Written By: Carole Bayley
Distributors: A24, DirecTV Cinema and Entertainment One
Production Companies: FilmNation Entertainment and BBC Films
Director: Richard Eyre
Producer: Duncan Kenworthy
Scriptwriter: Ian McEwan
Main Cast: Fionn Whitehead, Emma Thompson and Stanley Tucci
Released: August 24 2018
Running Time: 105 Minutes
The film title The Children Act led me to believe this movie would be a strong, emotional and maybe harrowing film about young children and childhood experiences.
It was in fact more about the ethics surrounding religion. Basically Adam (Fionn Whitehead), an intelligent boy of 17 years and 9 months, was very close to the end of his life with leukaemia, and he was refusing a life-saving blood transfusion. He and his parents were Jehovah’s Witnesses, and both his mother and father supported Adam’s decision.
Adam’s case is taken to the High Court and a hearing ensues. The High Court judge, Fiona May (Emma Thomson), insists on meeting the dying boy before she will make a ruling either way. After meeting with him, she rules in favour of the life-saving transfusion, and Adam survives.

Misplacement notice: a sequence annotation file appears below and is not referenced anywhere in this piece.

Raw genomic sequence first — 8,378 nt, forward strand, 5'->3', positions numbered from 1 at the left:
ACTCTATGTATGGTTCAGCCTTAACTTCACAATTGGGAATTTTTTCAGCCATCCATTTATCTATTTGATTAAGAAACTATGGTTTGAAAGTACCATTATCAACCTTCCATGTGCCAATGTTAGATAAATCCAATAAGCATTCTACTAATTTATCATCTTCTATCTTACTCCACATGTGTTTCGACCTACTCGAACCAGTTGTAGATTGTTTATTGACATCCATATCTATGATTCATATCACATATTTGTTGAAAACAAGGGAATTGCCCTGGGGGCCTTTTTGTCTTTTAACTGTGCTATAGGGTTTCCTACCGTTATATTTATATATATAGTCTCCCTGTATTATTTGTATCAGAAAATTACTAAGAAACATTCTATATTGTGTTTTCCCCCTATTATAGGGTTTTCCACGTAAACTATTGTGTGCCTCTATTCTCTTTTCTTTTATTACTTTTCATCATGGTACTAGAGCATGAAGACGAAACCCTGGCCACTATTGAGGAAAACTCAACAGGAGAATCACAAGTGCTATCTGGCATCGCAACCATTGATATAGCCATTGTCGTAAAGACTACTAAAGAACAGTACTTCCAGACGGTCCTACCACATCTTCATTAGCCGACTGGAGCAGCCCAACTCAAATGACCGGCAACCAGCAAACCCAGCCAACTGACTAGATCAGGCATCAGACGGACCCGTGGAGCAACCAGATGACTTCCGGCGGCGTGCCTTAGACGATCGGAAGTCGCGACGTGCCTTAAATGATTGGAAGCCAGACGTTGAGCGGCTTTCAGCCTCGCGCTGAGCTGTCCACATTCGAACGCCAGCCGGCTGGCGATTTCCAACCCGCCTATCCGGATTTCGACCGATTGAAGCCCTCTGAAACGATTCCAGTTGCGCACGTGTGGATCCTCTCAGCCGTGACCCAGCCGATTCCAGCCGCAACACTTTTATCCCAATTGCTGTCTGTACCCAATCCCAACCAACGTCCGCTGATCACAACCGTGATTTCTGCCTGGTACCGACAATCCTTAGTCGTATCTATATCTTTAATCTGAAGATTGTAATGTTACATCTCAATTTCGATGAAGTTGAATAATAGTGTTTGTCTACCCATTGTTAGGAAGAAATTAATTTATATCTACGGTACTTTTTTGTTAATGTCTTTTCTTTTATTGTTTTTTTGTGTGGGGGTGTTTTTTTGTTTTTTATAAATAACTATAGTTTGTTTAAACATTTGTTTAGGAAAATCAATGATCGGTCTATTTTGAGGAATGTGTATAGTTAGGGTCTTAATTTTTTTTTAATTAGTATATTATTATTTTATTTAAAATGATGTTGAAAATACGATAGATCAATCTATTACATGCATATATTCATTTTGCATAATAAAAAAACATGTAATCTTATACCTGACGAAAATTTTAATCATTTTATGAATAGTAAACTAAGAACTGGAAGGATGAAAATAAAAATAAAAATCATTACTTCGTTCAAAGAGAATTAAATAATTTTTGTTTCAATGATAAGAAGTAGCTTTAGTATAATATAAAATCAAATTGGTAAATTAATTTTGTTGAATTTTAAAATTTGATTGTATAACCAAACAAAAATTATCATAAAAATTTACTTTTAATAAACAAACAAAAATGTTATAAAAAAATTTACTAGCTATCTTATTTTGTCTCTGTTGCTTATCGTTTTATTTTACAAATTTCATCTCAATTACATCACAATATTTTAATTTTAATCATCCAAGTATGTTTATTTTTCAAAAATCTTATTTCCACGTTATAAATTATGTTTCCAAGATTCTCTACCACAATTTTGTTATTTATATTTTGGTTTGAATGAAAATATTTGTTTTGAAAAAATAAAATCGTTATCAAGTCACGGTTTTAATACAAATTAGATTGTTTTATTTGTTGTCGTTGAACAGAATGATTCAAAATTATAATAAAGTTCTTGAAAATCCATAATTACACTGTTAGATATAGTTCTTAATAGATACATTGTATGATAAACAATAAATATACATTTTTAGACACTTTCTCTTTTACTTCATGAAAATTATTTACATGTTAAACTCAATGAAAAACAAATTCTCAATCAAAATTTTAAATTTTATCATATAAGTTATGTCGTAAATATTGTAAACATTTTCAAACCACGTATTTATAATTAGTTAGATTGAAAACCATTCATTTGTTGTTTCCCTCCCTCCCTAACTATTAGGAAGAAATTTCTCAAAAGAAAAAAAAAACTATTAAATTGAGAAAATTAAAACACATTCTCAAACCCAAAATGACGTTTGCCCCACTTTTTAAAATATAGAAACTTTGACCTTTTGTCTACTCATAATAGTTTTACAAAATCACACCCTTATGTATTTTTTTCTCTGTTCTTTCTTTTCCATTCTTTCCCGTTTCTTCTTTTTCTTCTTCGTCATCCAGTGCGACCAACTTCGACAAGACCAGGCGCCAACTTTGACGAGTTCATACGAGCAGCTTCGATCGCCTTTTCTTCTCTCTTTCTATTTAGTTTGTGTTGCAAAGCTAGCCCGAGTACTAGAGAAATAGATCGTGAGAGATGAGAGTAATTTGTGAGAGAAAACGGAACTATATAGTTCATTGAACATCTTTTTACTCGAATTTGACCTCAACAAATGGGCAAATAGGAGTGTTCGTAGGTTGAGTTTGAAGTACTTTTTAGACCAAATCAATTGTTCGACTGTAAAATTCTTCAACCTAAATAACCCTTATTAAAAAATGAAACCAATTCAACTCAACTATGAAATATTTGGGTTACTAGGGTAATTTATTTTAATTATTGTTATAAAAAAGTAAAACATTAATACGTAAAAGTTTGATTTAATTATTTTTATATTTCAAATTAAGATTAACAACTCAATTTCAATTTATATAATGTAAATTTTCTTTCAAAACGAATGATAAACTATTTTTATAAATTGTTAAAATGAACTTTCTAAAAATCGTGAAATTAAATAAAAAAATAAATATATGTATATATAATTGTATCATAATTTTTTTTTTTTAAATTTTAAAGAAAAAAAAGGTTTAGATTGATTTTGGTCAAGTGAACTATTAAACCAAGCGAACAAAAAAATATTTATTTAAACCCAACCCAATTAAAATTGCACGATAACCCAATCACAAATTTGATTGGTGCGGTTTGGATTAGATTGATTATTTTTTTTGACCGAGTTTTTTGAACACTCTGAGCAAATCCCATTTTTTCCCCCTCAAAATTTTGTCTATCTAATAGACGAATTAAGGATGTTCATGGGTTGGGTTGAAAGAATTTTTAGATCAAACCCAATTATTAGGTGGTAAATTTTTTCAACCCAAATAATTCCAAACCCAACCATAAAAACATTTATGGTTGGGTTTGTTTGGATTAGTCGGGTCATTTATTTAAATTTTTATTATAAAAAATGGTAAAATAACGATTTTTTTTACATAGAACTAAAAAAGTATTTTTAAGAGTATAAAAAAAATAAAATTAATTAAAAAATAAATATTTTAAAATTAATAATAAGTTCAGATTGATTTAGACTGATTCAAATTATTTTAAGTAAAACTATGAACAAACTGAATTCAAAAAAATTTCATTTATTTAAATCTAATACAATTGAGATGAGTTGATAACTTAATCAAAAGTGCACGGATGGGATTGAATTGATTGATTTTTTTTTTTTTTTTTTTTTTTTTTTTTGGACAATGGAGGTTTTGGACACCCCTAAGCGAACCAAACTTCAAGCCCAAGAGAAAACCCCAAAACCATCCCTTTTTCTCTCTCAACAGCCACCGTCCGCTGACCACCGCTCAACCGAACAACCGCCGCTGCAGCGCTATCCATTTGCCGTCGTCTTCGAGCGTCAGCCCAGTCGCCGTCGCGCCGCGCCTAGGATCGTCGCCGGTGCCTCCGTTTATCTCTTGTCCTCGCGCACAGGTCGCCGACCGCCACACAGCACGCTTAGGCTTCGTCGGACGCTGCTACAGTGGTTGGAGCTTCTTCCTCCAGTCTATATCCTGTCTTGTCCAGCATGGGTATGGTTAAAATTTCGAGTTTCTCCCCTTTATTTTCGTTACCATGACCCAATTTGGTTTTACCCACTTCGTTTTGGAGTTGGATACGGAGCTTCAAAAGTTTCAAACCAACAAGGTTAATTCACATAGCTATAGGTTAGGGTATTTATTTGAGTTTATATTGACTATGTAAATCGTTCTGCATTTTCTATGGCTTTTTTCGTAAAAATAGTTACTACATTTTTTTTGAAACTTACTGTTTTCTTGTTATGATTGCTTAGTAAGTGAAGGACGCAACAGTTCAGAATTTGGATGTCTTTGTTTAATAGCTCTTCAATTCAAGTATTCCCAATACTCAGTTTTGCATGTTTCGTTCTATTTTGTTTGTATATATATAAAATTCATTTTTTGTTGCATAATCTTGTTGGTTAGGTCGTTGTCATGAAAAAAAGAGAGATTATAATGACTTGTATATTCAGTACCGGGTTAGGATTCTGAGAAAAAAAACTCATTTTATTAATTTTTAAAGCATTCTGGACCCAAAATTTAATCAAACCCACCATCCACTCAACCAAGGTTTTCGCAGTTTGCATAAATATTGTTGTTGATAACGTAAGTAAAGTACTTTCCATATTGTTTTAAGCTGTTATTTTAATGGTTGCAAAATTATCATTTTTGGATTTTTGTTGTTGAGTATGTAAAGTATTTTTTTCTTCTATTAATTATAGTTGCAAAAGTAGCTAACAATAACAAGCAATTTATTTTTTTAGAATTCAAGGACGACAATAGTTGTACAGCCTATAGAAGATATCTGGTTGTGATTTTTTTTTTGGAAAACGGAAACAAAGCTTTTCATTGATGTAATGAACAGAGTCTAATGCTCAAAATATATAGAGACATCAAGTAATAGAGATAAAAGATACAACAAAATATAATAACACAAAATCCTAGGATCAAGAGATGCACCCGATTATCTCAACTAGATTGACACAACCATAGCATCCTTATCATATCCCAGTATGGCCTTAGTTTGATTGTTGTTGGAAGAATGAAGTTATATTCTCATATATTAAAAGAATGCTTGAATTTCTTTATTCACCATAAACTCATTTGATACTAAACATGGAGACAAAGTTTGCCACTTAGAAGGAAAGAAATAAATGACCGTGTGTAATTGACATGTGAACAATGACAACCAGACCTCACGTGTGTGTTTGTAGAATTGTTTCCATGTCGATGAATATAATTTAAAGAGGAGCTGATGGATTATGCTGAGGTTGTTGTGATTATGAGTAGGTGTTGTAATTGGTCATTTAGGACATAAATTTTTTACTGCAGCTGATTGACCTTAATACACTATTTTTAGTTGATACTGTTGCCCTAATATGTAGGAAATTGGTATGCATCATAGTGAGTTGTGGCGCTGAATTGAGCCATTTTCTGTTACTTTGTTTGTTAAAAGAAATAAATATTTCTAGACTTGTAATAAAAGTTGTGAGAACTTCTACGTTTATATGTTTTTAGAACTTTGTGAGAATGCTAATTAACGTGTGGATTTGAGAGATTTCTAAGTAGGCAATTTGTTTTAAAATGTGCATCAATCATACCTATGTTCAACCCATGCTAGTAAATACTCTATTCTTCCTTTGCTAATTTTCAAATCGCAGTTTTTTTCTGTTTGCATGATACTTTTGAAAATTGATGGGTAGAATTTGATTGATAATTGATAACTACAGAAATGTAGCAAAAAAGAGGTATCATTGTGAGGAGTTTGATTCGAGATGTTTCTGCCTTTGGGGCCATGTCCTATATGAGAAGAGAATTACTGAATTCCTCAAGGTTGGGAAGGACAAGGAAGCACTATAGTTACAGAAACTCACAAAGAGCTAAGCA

Adam then attempts several times to get close to Fiona and is thwarted by her. After becoming an adult, he falls ill again and is able to make his own decision not to accept further intervention. Fiona rushes to his bedside on his final night.
It is a flimsy plot, and is filled with scenes relating to Fiona’s struggling relationship with her husband. He leaves her at the beginning of the film to have a two-day affair, before returning home to try to make amends with his wife.
The film starts off well, briefly introducing us to a case of conjoined twins. But there is just not enough depth in any of the storylines throughout. And there was no definite beginning, middle and end, so I was left at the final scene thinking “was that it?”
Emma Thomson put on a good performance, and she is a super actress, but this film just wasn’t big enough for her. The Children Act is not a must-see in my opinion.
Overall Rating: 5/10 – Average